# hist(v,e)

hist(v, e) -> e, counts

Compute the histogram of `v` using a vector/range `e` as the edges for the bins. The result will be a vector of length `length(e) - 1`, such that the element at location `i` satisfies `sum(e[i] .< v .<= e[i+1])`. Note: Julia does not ignore `NaN` values in the computation.

## Examples

1. Compute histogram with default number of bins:

``````julia> v = [1, 2, 1, 3, 2, 4, 1, 2, 3];
julia> e, counts = hist(v)
([1, 2, 3, 4], [3, 3, 2])``````

This example computes the histogram of the vector `v` using the default number of bins. It returns the range `e` which represents the edges of the bins, and `counts` which contains the count of elements in each bin.

2. Compute histogram with a specific number of bins:

``````julia> v = [1.5, 2.7, 3.8, 4.9, 5.5];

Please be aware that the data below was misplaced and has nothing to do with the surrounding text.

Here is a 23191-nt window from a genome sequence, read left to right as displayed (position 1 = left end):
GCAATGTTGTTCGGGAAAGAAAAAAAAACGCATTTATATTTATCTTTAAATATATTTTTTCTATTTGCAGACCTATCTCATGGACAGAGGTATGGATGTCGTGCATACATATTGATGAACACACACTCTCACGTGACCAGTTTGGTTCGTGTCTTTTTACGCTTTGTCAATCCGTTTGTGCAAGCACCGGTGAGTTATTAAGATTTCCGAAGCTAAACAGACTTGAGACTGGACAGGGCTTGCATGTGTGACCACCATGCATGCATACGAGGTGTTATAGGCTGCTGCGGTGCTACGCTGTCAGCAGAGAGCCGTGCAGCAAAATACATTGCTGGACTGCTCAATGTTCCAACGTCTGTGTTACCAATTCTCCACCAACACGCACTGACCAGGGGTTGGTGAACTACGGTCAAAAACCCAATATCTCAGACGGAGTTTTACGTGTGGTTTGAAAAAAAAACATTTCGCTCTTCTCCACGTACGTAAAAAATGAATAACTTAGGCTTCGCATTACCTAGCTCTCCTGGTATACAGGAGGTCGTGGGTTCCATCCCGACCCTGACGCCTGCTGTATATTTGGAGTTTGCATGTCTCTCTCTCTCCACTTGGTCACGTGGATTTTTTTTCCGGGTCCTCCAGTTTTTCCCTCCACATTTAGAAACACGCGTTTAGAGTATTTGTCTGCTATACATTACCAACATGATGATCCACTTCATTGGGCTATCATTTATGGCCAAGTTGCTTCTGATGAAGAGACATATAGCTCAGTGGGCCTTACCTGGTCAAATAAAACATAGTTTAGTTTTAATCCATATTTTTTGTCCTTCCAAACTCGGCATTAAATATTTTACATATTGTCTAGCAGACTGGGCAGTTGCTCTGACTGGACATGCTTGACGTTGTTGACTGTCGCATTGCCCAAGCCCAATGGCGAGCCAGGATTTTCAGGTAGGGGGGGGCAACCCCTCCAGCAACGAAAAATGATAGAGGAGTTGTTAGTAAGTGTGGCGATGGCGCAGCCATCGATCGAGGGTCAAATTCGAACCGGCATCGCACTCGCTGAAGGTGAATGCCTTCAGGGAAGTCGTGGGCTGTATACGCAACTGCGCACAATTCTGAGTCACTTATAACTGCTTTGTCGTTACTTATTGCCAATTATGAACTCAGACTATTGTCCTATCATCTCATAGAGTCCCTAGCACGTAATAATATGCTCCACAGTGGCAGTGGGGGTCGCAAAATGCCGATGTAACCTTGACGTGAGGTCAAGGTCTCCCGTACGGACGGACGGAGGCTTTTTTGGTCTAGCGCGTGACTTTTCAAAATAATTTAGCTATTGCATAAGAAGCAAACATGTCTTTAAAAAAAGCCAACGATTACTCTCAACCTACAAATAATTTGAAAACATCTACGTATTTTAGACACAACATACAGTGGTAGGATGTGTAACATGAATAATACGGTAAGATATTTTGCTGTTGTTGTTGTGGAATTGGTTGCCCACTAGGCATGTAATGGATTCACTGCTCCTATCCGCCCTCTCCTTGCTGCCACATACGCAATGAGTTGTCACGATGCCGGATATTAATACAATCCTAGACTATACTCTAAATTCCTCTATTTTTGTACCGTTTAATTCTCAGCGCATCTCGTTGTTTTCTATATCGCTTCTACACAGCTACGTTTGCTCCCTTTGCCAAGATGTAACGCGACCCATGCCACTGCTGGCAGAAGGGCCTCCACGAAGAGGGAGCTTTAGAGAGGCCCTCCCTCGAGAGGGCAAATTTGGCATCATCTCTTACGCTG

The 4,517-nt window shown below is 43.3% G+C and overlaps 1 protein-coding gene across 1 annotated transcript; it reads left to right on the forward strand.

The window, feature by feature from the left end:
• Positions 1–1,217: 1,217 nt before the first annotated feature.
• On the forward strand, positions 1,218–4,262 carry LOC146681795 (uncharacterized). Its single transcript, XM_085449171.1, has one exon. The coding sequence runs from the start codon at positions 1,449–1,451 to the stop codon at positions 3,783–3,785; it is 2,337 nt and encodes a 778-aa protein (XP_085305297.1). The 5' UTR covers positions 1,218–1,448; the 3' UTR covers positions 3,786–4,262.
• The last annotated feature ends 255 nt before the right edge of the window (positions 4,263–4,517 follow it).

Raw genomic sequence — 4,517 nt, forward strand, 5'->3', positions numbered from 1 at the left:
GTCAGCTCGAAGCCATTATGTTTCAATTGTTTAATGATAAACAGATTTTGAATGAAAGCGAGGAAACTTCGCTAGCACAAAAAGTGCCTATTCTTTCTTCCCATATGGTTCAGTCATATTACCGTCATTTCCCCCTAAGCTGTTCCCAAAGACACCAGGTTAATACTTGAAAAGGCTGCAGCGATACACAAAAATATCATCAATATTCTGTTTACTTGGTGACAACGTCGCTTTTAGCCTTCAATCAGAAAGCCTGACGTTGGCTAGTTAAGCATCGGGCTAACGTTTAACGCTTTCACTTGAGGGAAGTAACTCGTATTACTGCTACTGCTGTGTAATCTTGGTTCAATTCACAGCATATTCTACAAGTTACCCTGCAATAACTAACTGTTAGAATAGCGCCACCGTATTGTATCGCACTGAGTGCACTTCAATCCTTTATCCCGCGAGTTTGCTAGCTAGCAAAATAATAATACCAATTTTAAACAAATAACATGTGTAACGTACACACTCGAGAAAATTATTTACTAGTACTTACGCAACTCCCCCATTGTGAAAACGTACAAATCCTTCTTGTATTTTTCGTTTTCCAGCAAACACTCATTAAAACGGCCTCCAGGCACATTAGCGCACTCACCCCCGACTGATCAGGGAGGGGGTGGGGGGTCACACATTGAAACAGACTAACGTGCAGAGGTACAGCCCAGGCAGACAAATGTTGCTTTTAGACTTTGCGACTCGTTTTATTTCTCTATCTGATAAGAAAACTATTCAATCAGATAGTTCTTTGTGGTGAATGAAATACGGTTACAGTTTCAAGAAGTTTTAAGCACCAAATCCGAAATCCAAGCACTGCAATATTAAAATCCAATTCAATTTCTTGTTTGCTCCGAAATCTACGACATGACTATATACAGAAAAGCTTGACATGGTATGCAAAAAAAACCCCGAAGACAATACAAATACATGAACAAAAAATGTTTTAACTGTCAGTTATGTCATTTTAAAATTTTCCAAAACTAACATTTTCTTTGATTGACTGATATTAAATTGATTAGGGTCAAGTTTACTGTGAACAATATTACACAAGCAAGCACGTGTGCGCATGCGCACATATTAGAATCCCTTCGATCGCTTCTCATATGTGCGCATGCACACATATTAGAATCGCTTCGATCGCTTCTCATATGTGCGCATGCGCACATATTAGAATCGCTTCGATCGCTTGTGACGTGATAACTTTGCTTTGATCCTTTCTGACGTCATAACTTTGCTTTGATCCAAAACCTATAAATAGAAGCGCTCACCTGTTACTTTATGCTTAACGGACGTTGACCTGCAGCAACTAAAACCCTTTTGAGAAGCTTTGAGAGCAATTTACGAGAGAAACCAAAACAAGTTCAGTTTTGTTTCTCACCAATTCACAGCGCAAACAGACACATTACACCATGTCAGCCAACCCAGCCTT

julia> e, counts = hist(v, 3)
([1.5, 3.0, 4.5, 6.0], [1, 1, 3])``````

This example computes the histogram of the vector `v` using 3 bins. It returns the range `e` with the bin edges and `counts` with the count of elements in each bin.

3. Handle NaN values in the computation:
``````julia> v = [1, 2, NaN, 3, 4, NaN, 5];
julia> e, counts = hist(v)
([1.0, 2.0, 3.0, 4.0, 5.0], [1, 1, 1, 1, 1])``````

The `hist` function does not ignore `NaN` values in the computation. It treats them as separate elements in the histogram.

Common mistake example:

``````julia> v = [1, 2, 3, 4, 5];
julia> e, counts = hist(v, -2)
ERROR: ArgumentError: number of bins must be non-negative``````

In this example, a negative number of bins is provided, which is not allowed. Ensure that the number of bins is a non-negative integer when using the `hist` function.